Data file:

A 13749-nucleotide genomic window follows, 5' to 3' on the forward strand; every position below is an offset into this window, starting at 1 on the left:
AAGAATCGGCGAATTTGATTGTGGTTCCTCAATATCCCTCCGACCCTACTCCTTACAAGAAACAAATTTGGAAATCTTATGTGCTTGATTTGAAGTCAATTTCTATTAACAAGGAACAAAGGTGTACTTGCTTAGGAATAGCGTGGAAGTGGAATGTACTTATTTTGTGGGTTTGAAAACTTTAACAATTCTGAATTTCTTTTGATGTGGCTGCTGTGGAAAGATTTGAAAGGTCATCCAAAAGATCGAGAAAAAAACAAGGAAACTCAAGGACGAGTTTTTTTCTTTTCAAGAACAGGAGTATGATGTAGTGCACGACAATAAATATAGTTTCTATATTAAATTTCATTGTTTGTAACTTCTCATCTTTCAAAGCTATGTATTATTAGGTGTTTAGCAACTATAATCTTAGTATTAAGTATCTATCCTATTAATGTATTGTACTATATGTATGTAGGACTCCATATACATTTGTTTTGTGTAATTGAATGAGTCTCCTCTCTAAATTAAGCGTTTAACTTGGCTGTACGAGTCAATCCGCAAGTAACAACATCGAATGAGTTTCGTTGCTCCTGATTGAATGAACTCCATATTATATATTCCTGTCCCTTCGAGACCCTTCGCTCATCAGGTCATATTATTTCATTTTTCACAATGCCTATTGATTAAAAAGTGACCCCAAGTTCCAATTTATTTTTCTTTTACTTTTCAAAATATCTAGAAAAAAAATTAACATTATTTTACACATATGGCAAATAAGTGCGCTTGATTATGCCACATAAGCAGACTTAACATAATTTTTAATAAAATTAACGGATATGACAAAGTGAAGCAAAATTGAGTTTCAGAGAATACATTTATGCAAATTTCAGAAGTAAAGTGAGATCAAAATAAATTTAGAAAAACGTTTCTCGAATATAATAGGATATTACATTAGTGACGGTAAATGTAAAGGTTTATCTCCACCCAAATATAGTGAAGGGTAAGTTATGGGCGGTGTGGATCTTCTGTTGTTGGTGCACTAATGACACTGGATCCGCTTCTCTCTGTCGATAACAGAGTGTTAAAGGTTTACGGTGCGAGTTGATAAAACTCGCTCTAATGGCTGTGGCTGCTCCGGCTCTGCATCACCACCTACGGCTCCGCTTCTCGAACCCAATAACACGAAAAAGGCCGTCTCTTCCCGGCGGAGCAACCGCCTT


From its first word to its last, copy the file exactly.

A 13749-nucleotide genomic window follows, 5' to 3' on the forward strand; every position below is an offset into this window, starting at 1 on the left:
AAGAATCGGCGAATTTGATTGTGGTTCCTCAATATCCCTCCGACCCTACTCCTTACAAGAAACAAATTTGGAAATCTTATGTGCTTGATTTGAAGTCAATTTCTATTAACAAGGAACAAAGGTGTACTTGCTTAGGAATAGCGTGGAAGTGGAATGTACTTATTTTGTGGGTTTGAAAACTTTAACAATTCTGAATTTCTTTTGATGTGGCTGCTGTGGAAAGATTTGAAAGGTCATCCAAAAGATCGAGAAAAAAACAAGGAAACTCAAGGACGAGTTTTTTTCTTTTCAAGAACAGGAGTATGATGTAGTGCACGACAATAAATATAGTTTCTATATTAAATTTCATTGTTTGTAACTTCTCATCTTTCAAAGCTATGTATTATTAGGTGTTTAGCAACTATAATCTTAGTATTAAGTATCTATCCTATTAATGTATTGTACTATATGTATGTAGGACTCCATATACATTTGTTTTGTGTAATTGAATGAGTCTCCTCTCTAAATTAAGCGTTTAACTTGGCTGTACGAGTCAATCCGCAAGTAACAACATCGAATGAGTTTCGTTGCTCCTGATTGAATGAACTCCATATTATATATTCCTGTCCCTTCGAGACCCTTCGCTCATCAGGTCATATTATTTCATTTTTCACAATGCCTATTGATTAAAAAGTGACCCCAAGTTCCAATTTATTTTTCTTTTACTTTTCAAAATATCTAGAAAAAAAATTAACATTATTTTACACATATGGCAAATAAGTGCGCTTGATTATGCCACATAAGCAGACTTAACATAATTTTTAATAAAATTAACGGATATGACAAAGTGAAGCAAAATTGAGTTTCAGAGAATACATTTATGCAAATTTCAGAAGTAAAGTGAGATCAAAATAAATTTAGAAAAACGTTTCTCGAATATAATAGGATATTACATTAGTGACGGTAAATGTAAAGGTTTATCTCCACCCAAATATAGTGAAGGGTAAGTTATGGGCGGTGTGGATCTTCTGTTGTTGGTGCACTAATGACACTGGATCCGCTTCTCTCTGTCGATAACAGAGTGTTAAAGGTTTACGGTGCGAGTTGATAAAACTCGCTCTAATGGCTGTGGCTGCTCCGGCTCTGCATCACCACCTACGGCTCCGCTTCTCGAACCCAATAACACGAAAAAGGCCGTCTCTTCCCGGCGGAGCAACCGCCTT